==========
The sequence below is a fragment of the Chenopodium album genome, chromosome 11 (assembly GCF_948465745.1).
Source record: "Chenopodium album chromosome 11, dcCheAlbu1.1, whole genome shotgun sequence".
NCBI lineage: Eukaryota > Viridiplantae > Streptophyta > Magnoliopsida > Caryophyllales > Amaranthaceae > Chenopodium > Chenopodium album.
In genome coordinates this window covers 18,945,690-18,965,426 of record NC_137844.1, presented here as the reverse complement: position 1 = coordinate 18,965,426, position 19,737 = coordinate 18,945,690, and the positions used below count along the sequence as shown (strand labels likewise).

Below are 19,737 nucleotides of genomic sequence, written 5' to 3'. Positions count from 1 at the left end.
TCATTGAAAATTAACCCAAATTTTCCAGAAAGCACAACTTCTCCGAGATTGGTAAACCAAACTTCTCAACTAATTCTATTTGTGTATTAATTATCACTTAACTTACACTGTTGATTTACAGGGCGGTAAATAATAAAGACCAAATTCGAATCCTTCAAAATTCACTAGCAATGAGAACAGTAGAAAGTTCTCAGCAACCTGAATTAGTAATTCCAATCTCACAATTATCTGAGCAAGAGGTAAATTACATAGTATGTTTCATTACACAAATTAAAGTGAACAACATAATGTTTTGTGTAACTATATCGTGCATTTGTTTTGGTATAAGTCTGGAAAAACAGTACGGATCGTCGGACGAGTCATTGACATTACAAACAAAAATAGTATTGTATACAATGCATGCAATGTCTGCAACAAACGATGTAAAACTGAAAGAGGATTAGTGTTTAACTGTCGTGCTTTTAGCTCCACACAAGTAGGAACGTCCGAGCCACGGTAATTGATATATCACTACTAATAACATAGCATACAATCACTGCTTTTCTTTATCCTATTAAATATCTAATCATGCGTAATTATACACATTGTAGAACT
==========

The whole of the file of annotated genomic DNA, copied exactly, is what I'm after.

The sequence below is a fragment of the Chenopodium album genome, chromosome 11 (assembly GCF_948465745.1).
Source record: "Chenopodium album chromosome 11, dcCheAlbu1.1, whole genome shotgun sequence".
NCBI lineage: Eukaryota > Viridiplantae > Streptophyta > Magnoliopsida > Caryophyllales > Amaranthaceae > Chenopodium > Chenopodium album.
In genome coordinates this window covers 18,945,690-18,965,426 of record NC_137844.1, presented here as the reverse complement: position 1 = coordinate 18,965,426, position 19,737 = coordinate 18,945,690, and the positions used below count along the sequence as shown (strand labels likewise).

Below are 19,737 nucleotides of genomic sequence, written 5' to 3'. Positions count from 1 at the left end.
TCATTGAAAATTAACCCAAATTTTCCAGAAAGCACAACTTCTCCGAGATTGGTAAACCAAACTTCTCAACTAATTCTATTTGTGTATTAATTATCACTTAACTTACACTGTTGATTTACAGGGCGGTAAATAATAAAGACCAAATTCGAATCCTTCAAAATTCACTAGCAATGAGAACAGTAGAAAGTTCTCAGCAACCTGAATTAGTAATTCCAATCTCACAATTATCTGAGCAAGAGGTAAATTACATAGTATGTTTCATTACACAAATTAAAGTGAACAACATAATGTTTTGTGTAACTATATCGTGCATTTGTTTTGGTATAAGTCTGGAAAAACAGTACGGATCGTCGGACGAGTCATTGACATTACAAACAAAAATAGTATTGTATACAATGCATGCAATGTCTGCAACAAACGATGTAAAACTGAAAGAGGATTAGTGTTTAACTGTCGTGCTTTTAGCTCCACACAAGTAGGAACGTCCGAGCCACGGTAATTGATATATCACTACTAATAACATAGCATACAATCACTGCTTTTCTTTATCCTATTAAATATCTAATCATGCGTAATTATACACATTGTAGAACT